Blepharospasm usually starts with occasional eye twitches or blinking that you can't control. Over time those occasional blinks or twitches become more and more common. For some people it can become so common it makes everyday things like reading or driving difficult, if not impossible. These twitches are sometimes caused by muscle spasms around your eyes.
Women age 40-60 are affected more by Blepharospasm than men and it can run in families. Botox injections are the standard of care.
Symptoms besides twitching:
Dry or watery eyes
High levels of caffeine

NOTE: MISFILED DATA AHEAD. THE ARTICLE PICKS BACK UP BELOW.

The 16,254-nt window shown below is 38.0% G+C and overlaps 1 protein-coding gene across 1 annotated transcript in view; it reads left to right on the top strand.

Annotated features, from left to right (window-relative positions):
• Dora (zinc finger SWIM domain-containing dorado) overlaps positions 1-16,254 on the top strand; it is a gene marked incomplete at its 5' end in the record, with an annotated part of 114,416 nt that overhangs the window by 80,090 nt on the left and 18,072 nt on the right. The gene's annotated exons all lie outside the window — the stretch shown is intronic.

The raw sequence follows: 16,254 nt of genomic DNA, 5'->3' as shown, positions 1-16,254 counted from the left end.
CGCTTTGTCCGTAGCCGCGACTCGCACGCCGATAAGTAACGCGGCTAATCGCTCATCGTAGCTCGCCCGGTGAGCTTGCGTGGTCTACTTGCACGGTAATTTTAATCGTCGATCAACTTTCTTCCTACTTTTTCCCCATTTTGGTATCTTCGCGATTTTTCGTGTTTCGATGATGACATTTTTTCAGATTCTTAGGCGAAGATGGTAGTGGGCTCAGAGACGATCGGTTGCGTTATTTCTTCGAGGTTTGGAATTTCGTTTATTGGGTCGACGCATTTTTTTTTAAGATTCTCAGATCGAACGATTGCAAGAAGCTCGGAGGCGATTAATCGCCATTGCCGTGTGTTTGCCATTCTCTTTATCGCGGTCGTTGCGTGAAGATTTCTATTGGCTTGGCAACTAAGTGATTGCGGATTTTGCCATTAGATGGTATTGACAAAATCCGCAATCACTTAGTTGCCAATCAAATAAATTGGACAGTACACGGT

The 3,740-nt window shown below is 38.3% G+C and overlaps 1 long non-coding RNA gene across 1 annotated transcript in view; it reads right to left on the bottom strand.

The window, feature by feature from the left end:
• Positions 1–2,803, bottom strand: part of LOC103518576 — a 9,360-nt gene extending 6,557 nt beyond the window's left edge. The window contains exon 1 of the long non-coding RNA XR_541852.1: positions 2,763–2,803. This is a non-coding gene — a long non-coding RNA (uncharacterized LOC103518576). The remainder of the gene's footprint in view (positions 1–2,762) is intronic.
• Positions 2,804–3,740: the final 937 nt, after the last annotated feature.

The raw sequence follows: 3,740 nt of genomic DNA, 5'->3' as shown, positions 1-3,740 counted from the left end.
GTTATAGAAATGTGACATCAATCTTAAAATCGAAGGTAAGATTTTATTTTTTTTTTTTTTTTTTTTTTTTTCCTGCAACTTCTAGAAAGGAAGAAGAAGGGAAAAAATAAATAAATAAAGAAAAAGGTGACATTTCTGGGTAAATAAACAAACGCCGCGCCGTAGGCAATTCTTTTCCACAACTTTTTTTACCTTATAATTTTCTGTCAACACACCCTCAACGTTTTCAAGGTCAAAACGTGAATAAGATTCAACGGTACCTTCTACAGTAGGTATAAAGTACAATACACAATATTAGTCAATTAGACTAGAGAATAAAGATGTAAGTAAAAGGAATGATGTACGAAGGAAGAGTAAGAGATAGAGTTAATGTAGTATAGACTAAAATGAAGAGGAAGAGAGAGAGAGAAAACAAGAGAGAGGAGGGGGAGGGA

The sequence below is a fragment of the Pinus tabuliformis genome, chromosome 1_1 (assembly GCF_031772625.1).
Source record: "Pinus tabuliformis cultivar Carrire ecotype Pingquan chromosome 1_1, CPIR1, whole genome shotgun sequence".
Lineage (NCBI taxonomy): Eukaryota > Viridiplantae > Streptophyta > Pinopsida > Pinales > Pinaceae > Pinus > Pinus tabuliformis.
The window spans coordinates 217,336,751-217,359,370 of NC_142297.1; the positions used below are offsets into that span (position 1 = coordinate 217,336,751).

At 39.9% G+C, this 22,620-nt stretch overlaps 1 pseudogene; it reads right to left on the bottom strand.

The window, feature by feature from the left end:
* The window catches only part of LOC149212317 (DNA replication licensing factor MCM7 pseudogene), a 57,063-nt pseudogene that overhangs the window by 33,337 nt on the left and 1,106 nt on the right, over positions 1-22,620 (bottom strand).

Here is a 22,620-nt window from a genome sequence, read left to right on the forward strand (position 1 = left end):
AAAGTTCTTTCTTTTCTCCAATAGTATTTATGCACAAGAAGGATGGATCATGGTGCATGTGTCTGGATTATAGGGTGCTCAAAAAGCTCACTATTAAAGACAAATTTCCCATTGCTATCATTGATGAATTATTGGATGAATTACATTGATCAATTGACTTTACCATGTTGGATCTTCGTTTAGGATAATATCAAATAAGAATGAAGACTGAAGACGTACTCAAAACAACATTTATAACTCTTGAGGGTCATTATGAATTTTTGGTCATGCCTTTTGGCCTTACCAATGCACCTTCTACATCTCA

Lack of sleep
Neurologic condition such as Parkinson's disease
Botox isn't only for cosmetic purposes, annoying or incapacitating twitches and blinking can be diminished for a period of time. Botox is purified of its bacterial substances and creates a neurotoxin administered in small doses into affected areas. This has been an FDA approved treatment for blepharospasms for over 25 years. The Botox injection can weaken the contractions and block the nerve signals sent to and from the muscles surrounding the eye. When administered, Botox targets the nerves and muscles through multiple injection sites in the eye and eyebrow. Symptoms may begin to lessen in as little as 1-2 days, with the greatest improvement at about 2 weeks post-treatment.
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